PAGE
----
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## What Is Lambda?

Since the idea might not be familiar to everybody, I thought it would be nice to write a short explanation of what lambda expressions are all about. If you want a longer explanation, see any book on Scheme or Lisp, or, of course, the lambda calculus.

I think of lambda expressions as functions. Here are some examples.

(lambda (x) x)
(lambda (x) (+ x 1))
(lambda (x y) (+ x y))
(lambda (x y) (if (> x y) x y))

These are, respectively, the identity function, a function that increments a number, a function that adds two numbers, and a function that takes the maximum of two numbers. The addition function, for example, accepts two arguments, as indicated in the list (x y), and returns the value of the expression (+ x y).

The correct statement, by the way, is not that lambda expressions are functions, but that they evaluate to functions … or rather to closures.

Although closures are in themselves nameless, it's certainly possible to assign names to them, like so.

(define increment (lambda (x) (+ x 1)) )

(increment 17) = 18

However, it's not necessary to assign names; one can use closures directly.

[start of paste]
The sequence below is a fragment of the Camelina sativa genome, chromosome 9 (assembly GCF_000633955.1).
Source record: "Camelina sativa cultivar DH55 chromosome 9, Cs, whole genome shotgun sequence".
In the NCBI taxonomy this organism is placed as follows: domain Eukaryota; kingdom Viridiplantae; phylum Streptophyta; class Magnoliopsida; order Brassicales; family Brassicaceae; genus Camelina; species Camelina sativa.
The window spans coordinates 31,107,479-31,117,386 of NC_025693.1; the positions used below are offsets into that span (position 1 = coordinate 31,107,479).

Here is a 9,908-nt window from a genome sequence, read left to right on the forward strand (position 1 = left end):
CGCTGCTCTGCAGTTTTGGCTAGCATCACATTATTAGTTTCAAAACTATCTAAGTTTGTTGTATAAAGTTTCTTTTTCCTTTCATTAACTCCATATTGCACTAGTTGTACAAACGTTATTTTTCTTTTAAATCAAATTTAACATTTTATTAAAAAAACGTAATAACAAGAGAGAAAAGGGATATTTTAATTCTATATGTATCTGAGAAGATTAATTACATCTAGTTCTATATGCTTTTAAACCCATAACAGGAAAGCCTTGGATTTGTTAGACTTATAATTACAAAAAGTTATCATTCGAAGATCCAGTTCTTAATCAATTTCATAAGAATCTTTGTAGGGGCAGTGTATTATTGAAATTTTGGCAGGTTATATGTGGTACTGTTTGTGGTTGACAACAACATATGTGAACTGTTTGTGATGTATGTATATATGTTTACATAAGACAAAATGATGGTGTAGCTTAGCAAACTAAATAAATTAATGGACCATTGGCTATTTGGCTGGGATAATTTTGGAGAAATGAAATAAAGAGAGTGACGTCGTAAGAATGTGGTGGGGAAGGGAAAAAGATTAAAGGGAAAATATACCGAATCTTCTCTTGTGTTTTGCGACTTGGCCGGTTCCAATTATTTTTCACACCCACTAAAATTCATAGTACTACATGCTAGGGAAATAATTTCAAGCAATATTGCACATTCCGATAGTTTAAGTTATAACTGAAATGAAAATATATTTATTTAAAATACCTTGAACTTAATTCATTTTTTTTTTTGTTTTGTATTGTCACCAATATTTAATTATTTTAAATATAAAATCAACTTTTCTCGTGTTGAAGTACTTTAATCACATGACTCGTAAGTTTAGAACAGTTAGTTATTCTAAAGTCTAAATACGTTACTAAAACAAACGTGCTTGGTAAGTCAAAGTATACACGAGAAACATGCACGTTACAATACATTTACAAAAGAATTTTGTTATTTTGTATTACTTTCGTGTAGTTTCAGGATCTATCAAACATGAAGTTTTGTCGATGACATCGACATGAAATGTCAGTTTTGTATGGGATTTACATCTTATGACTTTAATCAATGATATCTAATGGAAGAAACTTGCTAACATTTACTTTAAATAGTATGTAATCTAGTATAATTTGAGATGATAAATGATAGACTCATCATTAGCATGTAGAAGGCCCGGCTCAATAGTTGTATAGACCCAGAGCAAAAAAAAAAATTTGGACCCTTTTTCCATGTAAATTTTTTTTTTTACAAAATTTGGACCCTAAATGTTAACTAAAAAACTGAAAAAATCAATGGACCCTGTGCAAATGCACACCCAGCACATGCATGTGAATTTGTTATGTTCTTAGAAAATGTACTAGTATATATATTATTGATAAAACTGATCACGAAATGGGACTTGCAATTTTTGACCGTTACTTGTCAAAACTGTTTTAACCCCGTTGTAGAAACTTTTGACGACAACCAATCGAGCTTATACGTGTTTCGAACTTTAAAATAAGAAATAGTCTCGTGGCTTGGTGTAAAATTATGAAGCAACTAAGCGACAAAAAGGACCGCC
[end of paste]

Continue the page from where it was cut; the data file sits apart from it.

( (lambda (x) (+ x 1)) 17 ) = 18

That's the basic idea, now let's look at a few of the fun parts.

Suppose we want to make some functions that increment not by 1 but by a variable amount, like so.

(lambda (x) (+ x delta))

Since we want a lot of these, it would be nice if we didn't have to define them individually, if we could just supply a value for delta and get back a function … in other words, if we had a function that returned functions. But we can do exactly that!

(lambda (delta)
(lambda (x) (+ x delta)) ))

( (add 3) 17 ) = 20

But that's not all we can do. Not only can closures be returned from functions, they can be passed in as arguments. Here's one of the many possibilities.

(define apply-twice (lambda (f x) (f (f x))) )

(apply-twice (add 3) 17) = 23

Amazing, no?